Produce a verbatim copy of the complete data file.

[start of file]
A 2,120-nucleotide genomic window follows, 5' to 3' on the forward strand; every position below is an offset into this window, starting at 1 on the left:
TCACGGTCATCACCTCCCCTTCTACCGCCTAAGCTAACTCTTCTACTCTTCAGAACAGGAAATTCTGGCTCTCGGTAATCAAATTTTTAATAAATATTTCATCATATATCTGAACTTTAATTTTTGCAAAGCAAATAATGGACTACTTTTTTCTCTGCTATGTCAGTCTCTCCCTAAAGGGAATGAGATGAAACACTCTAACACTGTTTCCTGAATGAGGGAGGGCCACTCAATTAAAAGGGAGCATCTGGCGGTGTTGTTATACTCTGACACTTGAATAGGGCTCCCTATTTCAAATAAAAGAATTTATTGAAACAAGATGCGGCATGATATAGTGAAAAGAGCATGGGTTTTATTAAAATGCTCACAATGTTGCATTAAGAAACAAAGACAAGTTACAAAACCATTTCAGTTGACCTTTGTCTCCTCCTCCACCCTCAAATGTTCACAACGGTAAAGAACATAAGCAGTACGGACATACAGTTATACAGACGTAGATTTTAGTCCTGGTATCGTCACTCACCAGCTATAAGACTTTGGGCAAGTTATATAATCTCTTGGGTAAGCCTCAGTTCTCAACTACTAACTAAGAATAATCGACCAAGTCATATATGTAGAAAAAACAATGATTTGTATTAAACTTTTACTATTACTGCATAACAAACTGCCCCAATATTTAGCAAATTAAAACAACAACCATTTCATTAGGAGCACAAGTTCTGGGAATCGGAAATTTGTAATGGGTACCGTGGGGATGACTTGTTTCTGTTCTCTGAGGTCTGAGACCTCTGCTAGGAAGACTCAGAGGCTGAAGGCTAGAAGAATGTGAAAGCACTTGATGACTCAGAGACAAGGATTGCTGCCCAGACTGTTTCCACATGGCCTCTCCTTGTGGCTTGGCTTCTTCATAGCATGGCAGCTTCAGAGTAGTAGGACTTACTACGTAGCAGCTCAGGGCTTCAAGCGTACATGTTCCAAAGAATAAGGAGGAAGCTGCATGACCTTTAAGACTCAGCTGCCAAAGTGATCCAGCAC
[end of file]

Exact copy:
A 2,120-nucleotide genomic window follows, 5' to 3' on the forward strand; every position below is an offset into this window, starting at 1 on the left:
TCACGGTCATCACCTCCCCTTCTACCGCCTAAGCTAACTCTTCTACTCTTCAGAACAGGAAATTCTGGCTCTCGGTAATCAAATTTTTAATAAATATTTCATCATATATCTGAACTTTAATTTTTGCAAAGCAAATAATGGACTACTTTTTTCTCTGCTATGTCAGTCTCTCCCTAAAGGGAATGAGATGAAACACTCTAACACTGTTTCCTGAATGAGGGAGGGCCACTCAATTAAAAGGGAGCATCTGGCGGTGTTGTTATACTCTGACACTTGAATAGGGCTCCCTATTTCAAATAAAAGAATTTATTGAAACAAGATGCGGCATGATATAGTGAAAAGAGCATGGGTTTTATTAAAATGCTCACAATGTTGCATTAAGAAACAAAGACAAGTTACAAAACCATTTCAGTTGACCTTTGTCTCCTCCTCCACCCTCAAATGTTCACAACGGTAAAGAACATAAGCAGTACGGACATACAGTTATACAGACGTAGATTTTAGTCCTGGTATCGTCACTCACCAGCTATAAGACTTTGGGCAAGTTATATAATCTCTTGGGTAAGCCTCAGTTCTCAACTACTAACTAAGAATAATCGACCAAGTCATATATGTAGAAAAAACAATGATTTGTATTAAACTTTTACTATTACTGCATAACAAACTGCCCCAATATTTAGCAAATTAAAACAACAACCATTTCATTAGGAGCACAAGTTCTGGGAATCGGAAATTTGTAATGGGTACCGTGGGGATGACTTGTTTCTGTTCTCTGAGGTCTGAGACCTCTGCTAGGAAGACTCAGAGGCTGAAGGCTAGAAGAATGTGAAAGCACTTGATGACTCAGAGACAAGGATTGCTGCCCAGACTGTTTCCACATGGCCTCTCCTTGTGGCTTGGCTTCTTCATAGCATGGCAGCTTCAGAGTAGTAGGACTTACTACGTAGCAGCTCAGGGCTTCAAGCGTACATGTTCCAAAGAATAAGGAGGAAGCTGCATGACCTTTAAGACTCAGCTGCCAAAGTGATCCAGCAC